Don't use euphemisms simply because you're uncomfortable using the d-word. The goldfish isn't sleeping. It is dead. You don't want your child to be afraid to go to bed at night for fear of never waking up. 

Tackle the tough questions ("Are you going to die, too, mommy?")  as honestly as you can while simultaneously acknowledging you don't have all the answers. You can also reassure your child that are doing everything you can to try to live a long and healthy life and promise to let your child know if the situation changes. Respectful and honest communication alleviates a lot of anxiety for children -- and parents, too.

Pinocchio Syndrome: What happens when parents lie to kids?

Veer Images: keng po leung

Veer Images: keng po leung

Children who are lied to are more likely to lie and cheat themselves. That's the word from researchers at the University of California at San Diego, who studied the effects of being lied to by an adult on a group of children, ages three through seven. They discovered that the children who were lied to by one of the researchers were more likely to lie and cheat themselves.

Lying to kids might seem like a convenient parenting shortcut -- a seemingly harmless way to get kids to do what you want them to do quickly and efficiently, but there are actually some hidden perils. If you think about it, you'll realize that it's actually a highly manipulative behaviour that can damage your relationship with your child (you risk having your child lose trust in you) and that can mess with your child's moral compass (that all-important inner voice that helps your child to figure out for herself what's right and what's wrong).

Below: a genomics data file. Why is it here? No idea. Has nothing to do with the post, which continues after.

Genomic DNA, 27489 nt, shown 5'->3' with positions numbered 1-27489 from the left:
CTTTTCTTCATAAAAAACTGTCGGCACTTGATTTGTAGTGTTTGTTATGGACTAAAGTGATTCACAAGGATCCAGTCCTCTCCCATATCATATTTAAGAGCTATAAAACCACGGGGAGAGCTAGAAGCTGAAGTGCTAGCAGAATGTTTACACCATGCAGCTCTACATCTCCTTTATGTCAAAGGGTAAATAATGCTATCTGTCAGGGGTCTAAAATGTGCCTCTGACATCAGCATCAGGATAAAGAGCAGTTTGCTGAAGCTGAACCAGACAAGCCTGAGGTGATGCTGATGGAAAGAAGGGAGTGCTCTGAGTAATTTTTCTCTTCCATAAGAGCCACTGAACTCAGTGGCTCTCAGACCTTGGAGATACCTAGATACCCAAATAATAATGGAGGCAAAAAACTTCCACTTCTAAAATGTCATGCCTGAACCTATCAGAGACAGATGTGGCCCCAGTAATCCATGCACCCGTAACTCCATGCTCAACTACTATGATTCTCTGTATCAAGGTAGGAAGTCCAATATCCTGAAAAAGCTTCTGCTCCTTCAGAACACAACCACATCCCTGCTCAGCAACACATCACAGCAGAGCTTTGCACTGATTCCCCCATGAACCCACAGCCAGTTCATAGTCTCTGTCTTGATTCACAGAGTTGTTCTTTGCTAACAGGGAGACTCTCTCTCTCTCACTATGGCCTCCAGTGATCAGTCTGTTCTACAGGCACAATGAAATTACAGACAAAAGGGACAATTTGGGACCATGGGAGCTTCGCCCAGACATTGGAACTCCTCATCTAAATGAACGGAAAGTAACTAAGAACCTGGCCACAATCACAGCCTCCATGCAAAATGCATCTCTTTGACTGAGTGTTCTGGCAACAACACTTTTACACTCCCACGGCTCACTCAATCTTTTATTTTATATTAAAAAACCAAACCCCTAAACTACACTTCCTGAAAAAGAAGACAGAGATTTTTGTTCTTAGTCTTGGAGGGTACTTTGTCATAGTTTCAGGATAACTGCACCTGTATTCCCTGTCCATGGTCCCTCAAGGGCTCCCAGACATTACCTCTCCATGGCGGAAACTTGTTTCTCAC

A better approach (and one that will serve you better over the long run) is to be honest with your child. Sure, you may have to deal with a few more outbursts over the short-run as your child learns to work through his frustration over the issues of the day, but you'll be trading short-term pain for long-term gain. You'll be building up (rather than eroding) your relationship with your child and you'll be helping your child to develop a strong moral compass. Both you and your child will be much better off as a result. And that's no lie.

Looking for Canadian Youth to Interview for My Mental Health Book for Parents

I am writing a book for parents who have a child who is struggling with mental illness. The book will be published by HarperCollins Canada in 2014.

To make the book as helpful as possible, I would like to obtain some input from Canadian young people who are living with (or who have experienced) mental illness. I have created a questionnaire that covers such topics as diagnosis, treatment, sources of support, and advice to others.

If you or someone you know would be interested in contributing to my research, please contact me at 

Thank you.


Looking for Parents to Interview for My New Book

I am just starting work on my latest book project -- a book for parents who have children who are struggling with depression, anxiety, and other types of mental health issues including bipolar disorder and schizophrenia.  I also intend to write about the struggles faced by children and youth with ADHD, autism spectrum disorders, eating disorders, and children who have experienced trauma.

The book will be published by HarperCollins Canada in Fall 2014.

I am looking to interview approximately 50 to 75 Canadian parents for this book. Specifically, I am looking to interview parents who have at least one child who has struggled with some sort of mental health issue and who are eager to offer support to and/or share what they have learned with other parents.